The Reader suffers chiefly from a distasteful thematic overemphasis, though not far behind is the film's rather insistent self-flattery. Kate Winslet is perfectly serviceable as a former SS agent who, while attempting to live a normal life in 1995 Berlin, has an affair with a 16-year-old literature enthusiast; after he sneaks a peek at her privates while she changes, it's only a matter of time before she's bawling her eyes out as he reads the climax of The Odyssey. Strangely dispassionate, there's little to chew on for a film so purportedly serious. The banality of evil -- the means by which normal, moral people (i.e. the overwhelming majority of the German population) find themselves accepting and aiding something as overwhelmingly horrific as the Nazi holocaust -- goes relatively unexamined amidst all the futzy melodrama and faux-sensationalist sexcapades, the entirely of which enmesh in one of the most confused/confusing thematic wrap-ups I've ever seen in a film. In all ways, it's just about illiterate. [C]


  1. John Patrick Shanley is not the next Von Trier, but until LVT's next film, Doubt will do. Shanley's script may not be subtle, but it still touches upon material that not many other films have dared explore. Nice reviews by the way!

  2. Now if only these movies would arrive within 100 miles of mid-size cities. More than ever, studios seem to be as possessive of their awards-contending releases as Gollum.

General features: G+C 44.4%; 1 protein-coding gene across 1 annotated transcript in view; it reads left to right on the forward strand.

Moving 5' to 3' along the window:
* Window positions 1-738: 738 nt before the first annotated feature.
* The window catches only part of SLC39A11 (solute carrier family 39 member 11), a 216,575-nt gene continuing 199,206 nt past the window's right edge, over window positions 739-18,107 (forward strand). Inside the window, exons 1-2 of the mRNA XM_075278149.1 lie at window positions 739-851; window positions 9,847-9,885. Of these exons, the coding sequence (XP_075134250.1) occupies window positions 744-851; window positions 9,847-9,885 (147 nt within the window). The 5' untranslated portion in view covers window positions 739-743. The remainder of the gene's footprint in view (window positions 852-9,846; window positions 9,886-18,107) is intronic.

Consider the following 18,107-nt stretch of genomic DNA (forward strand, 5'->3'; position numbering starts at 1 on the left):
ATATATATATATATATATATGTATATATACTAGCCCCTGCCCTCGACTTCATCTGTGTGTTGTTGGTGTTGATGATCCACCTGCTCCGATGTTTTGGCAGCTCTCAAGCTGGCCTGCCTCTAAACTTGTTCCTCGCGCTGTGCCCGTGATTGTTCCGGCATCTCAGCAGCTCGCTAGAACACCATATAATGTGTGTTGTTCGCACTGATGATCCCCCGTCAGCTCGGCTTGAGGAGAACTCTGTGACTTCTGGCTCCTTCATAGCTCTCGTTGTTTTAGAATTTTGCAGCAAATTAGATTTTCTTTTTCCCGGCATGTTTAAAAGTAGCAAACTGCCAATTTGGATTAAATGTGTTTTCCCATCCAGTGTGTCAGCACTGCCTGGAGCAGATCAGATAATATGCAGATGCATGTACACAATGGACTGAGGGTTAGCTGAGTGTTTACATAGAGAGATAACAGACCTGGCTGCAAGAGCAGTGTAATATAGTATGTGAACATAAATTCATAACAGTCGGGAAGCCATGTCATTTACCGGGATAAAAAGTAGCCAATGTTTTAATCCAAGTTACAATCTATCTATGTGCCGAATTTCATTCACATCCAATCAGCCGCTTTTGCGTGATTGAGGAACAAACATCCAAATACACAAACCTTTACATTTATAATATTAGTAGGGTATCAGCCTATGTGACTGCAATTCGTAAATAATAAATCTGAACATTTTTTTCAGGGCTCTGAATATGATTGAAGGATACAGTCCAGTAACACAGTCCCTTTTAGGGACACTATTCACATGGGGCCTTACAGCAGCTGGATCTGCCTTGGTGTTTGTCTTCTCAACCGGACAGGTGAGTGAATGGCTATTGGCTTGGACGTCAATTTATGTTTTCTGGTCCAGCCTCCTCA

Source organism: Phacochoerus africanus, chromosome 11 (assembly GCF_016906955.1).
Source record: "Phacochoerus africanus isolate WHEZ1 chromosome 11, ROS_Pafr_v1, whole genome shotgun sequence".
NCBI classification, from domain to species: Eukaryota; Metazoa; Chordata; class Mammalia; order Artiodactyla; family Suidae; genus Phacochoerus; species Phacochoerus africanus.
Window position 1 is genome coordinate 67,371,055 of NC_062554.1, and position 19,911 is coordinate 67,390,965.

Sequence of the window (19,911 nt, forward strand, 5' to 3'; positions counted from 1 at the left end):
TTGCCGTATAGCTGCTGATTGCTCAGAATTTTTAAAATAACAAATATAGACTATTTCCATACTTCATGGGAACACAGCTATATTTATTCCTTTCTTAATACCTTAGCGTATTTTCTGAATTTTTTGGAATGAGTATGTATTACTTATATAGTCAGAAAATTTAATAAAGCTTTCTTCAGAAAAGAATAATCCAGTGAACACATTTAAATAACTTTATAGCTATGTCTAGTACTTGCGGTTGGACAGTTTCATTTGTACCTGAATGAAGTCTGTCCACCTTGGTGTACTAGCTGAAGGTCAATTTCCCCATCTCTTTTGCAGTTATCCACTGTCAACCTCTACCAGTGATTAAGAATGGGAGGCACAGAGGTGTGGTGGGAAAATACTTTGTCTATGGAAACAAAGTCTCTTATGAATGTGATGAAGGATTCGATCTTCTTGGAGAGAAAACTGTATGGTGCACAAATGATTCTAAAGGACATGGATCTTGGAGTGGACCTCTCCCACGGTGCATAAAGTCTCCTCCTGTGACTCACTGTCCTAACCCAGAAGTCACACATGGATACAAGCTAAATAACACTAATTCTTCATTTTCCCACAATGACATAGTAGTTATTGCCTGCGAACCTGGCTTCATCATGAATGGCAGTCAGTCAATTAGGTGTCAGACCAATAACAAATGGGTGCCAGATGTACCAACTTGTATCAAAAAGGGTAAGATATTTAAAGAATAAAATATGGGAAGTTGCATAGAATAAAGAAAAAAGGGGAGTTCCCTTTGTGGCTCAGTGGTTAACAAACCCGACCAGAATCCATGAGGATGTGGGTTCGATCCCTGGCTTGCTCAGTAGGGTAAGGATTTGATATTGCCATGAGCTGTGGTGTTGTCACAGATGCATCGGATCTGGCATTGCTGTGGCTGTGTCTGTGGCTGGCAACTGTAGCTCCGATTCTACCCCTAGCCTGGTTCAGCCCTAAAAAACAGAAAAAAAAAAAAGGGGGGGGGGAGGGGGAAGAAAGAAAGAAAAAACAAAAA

The two that mystify me are Slumdog Millionaire and The Wrestler. Both have enjoyed exceptional buzz for months. But as of Jan. 11, Slumdog only graces 601 screens and The Wrestler just 60.

    I'm especially mystified about The Wrestler. You would think that by now the marketers at Fox would have plastered this movie throughout the South - my home region - if for no other reason than to get 9 bucks a pop from the inbreeds who would go in believing it's a biography on Rick Flair.

  3. Anonymous12:52 PM

    I'm saddened to discover that you've joined your Slant colleagues in praising Slumdog, one of the year's most cynically opportunistic and disingenuous films. I hate to trumpet the negative minority, but I really feel that the likes of Reverse Shot really nailed this one. The Wrestler is pretty great though, so kudos for that.

  4. @ Row: I'm actually quite surprised at the backlash for Slumdog, but that's a whole other discussion. (On the other hand, I was also a little peeved at a comment made by a cohort that amounted to "Anyone who doesn't love this movie is a bad human being"; even though I don't think he really means it, that's just unnecessary.)

    At the very least though, no one can ever again accuse Slant's writers of "not liking movies". Not that they could with any real evidence already anyhow.

  5. Anonymous9:32 PM

    It was very interesting for me to read that article. Thanks for it. I like such themes and anything connected to them. I definitely want to read a bit more on that blog soon.

  6. A comment specifically about slumdog.

    I would suggest you take a look at some more India-based movies. You will find that what you find as emotional is simply used as a formula for success.

    The thing is when a similar film is critically acclaimed in India, it stays true to showcasing reality and does not go for a highly unlikely, fairytale climax.